New Delhi, Aug 4 (IANS) His fans and music lovers went back in time as radio stations and TV channels played old melodies of Kishore Kumar, the versatile Indian singer-actor-director-composer who would have been 80 Tuesday.
Often called a genius, he held sway over Bollywood playback music for two decades and is remembered to this day for his ability ‘to create drama through singing’. No one has been able to take his place till date, say many in the industry.
Remembering him on his 80th birth anniversary, ace composer Anu Malek said: ‘His birthday is a very special day and emotional day for me. I believe that he was made of made of music. I had this great fortune to work with dada when I was growing as a composer. I did many songs with him and that was a great experience.’
Malek said he listened to some of his everlasting songs in the morning and plans to watch any of his best films on DVD.
‘He was a great soul…a man who was very romantic, emotional, loveable and adorable to the core. He was just plain honest. I can’t put what he meant to me in words. He was a family man and just like a father to me,’ Malek told IANS.
Born in Khandwa in Madhya Pradesh, he was one of four siblings who included famous actors Ashok Kumar and Anup Kumar.
Despite not having any formal training, Kishore Kumar dominated the Indian film music scene from the 1950s to the 1970s, making people laugh and cry with his performances.
From fun numbers like ‘Ek ladki bheegi bhaagi’, ‘Mere samne wali khidki’, ‘Dekha na hai re’ to romantic songs such as ‘Pal pal dil ke paas rehti ho’, ‘Ye naina, ye kajal’ and ‘Roop tera mastana’ – he sang all kinds of songs.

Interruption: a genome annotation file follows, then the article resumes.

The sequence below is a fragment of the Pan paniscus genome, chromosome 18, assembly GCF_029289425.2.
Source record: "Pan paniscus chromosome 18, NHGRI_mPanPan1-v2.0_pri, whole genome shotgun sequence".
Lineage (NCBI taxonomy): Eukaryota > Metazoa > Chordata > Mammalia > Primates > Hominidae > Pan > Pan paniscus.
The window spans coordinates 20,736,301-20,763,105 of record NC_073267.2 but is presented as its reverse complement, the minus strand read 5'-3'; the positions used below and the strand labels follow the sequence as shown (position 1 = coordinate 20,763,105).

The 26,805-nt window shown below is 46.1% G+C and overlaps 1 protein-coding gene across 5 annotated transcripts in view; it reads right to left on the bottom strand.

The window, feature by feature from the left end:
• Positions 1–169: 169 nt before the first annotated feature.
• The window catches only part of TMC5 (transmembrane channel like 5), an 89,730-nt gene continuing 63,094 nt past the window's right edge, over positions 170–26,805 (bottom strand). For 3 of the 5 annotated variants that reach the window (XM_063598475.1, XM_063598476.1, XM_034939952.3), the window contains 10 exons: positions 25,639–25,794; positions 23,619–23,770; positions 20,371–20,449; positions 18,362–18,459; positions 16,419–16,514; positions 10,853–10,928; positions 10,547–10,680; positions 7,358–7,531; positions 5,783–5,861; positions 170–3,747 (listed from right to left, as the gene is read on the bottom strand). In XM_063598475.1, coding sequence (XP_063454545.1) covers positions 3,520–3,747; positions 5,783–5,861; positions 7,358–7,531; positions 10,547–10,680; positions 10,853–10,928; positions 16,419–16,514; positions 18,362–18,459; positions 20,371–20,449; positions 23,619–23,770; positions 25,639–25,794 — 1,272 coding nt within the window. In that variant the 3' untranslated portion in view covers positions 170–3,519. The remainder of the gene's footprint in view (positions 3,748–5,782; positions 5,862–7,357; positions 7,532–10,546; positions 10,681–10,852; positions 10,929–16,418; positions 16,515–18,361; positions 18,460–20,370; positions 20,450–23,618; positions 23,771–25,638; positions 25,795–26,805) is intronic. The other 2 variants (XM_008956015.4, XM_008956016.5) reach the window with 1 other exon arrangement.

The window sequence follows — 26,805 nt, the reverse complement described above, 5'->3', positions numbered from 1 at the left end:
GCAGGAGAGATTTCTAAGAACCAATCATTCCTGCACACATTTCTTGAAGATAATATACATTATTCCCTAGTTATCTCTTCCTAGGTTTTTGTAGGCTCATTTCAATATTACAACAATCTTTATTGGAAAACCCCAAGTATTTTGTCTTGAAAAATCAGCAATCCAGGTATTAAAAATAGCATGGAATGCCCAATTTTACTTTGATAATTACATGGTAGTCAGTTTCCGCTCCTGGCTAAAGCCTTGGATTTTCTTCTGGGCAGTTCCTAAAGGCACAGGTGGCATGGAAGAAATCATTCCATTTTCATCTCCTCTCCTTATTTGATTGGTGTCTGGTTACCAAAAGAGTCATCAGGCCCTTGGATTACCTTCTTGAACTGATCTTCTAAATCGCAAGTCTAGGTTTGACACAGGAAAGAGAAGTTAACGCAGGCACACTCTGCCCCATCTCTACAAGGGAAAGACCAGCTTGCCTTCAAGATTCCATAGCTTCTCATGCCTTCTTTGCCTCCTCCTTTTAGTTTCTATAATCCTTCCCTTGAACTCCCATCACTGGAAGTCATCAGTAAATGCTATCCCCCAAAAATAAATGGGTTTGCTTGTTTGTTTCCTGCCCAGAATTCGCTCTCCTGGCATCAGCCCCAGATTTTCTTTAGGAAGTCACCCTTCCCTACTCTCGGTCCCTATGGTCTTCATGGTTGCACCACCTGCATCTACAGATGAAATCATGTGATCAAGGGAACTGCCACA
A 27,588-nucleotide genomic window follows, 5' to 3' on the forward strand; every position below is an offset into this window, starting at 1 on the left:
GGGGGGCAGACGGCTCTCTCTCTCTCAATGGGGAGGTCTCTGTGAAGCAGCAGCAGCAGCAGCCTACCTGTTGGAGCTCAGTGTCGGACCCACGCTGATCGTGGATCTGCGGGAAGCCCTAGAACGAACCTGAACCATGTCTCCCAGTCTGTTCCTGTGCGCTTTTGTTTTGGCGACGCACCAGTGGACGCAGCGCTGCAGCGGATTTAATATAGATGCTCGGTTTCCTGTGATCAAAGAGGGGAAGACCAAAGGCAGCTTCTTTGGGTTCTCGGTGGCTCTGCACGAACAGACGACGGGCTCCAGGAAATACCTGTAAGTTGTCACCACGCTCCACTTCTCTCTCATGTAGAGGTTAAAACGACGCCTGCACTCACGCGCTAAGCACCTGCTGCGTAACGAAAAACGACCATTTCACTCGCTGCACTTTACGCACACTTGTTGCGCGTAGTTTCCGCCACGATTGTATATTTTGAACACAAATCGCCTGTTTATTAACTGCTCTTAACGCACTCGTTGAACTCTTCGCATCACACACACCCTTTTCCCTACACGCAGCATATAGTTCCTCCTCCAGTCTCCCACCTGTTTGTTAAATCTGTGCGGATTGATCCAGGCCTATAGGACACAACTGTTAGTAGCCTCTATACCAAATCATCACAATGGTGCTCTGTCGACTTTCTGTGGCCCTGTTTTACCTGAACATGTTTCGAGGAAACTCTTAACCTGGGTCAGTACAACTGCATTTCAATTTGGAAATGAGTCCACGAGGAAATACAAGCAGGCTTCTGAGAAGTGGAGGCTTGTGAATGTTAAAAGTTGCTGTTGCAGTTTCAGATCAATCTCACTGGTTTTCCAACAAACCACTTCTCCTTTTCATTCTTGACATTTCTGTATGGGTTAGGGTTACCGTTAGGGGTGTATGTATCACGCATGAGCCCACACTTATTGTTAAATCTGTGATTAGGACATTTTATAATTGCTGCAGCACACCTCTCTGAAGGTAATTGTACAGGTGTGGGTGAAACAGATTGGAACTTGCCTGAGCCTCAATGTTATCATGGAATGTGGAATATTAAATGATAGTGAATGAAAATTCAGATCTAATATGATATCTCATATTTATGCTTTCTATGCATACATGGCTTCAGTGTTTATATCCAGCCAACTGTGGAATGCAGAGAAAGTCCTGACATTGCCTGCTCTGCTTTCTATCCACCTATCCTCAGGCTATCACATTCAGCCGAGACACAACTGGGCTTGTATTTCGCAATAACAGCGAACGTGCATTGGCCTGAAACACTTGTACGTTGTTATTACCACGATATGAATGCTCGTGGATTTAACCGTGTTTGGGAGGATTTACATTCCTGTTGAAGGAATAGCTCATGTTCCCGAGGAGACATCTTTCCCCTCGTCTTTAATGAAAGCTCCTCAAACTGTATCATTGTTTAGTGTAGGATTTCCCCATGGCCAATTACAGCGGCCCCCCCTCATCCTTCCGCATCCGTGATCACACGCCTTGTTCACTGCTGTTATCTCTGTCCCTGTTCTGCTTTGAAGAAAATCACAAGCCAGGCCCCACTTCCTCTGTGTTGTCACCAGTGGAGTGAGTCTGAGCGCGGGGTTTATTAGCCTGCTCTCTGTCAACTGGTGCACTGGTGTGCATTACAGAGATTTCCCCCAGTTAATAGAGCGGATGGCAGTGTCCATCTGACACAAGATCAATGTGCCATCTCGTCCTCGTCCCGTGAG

He was a prolific vocalist and sang in many Indian languages, including Hindi, Bengali, Marathi, Assamese, Gujarati, Kannada, Bhojpuri, Malayalam and Oriya. He never shied away from experimenting, yoddling being one of the best examples of that.
He also achieved success as a lyricist, composer, producer, director, screenwriter and scriptwriter. Kishore famously acted in ‘Half Ticket’, ‘Padosan’, ‘Mr X in Bombay’, ‘Jhumroo’. He also wielded the megaphone for ‘Door Gagan Ki Chaon Mein’ ‘Door Ka Rahi’.
‘Kishore Kumar had this ability to create drama through his singing. He was one of those very few singers who had a certain amount of acting involved in their singing. With that he could easily create different characters and emotions through his voice, which was great. His singing was so effortless. People called him an Indian star but for me he was a world star,’ said lyricist Prasoon Joshi.
‘He was plain genious. I wish I had got the fortune of writing a few songs for him. He was so versatile,’ he added.
Kishore Da, as he was fondly called, has crooned evergreen songs like ‘Gata rahe mera dil’, ‘Ye dil na hota bechara’, ‘Zindagi kaisi hai paheli’, ‘Meet na mila re man ka’, ‘Aap ki ankhon mein’, ‘Khaike pan banaraswala’, ‘Pag ghungroo bandh’, ‘Sagar kinare’ and many more. He passed away at the age of 58 on Oct 13, 1987 and is survived by two sons and wife Leena Chandravarkar.
According to singer-composer Shankar Mahadevan, Kishore Kumar was an ardent K.L. Sehgal fan and had a god gifted voice.
‘I think the greatest musical talent that the indian film industry had produced ever is Kishore Kumar. His voice itself was a god given asset which did not require to have technical expertise, classical knowledge, etc. Only once in a million years can an artist like him be born,’ he said.
Even young and budding singers look up to Kishore Kumar and consider him their inspiration.
‘He is an ultimate performer, impeccable singer behind the mike, terrific professional and humour par excellence. A perfect artist with a blessed tone and unmatchable versatility. Nobody can be him. I am so inspired by him,’ said singer Akriti Kakkar.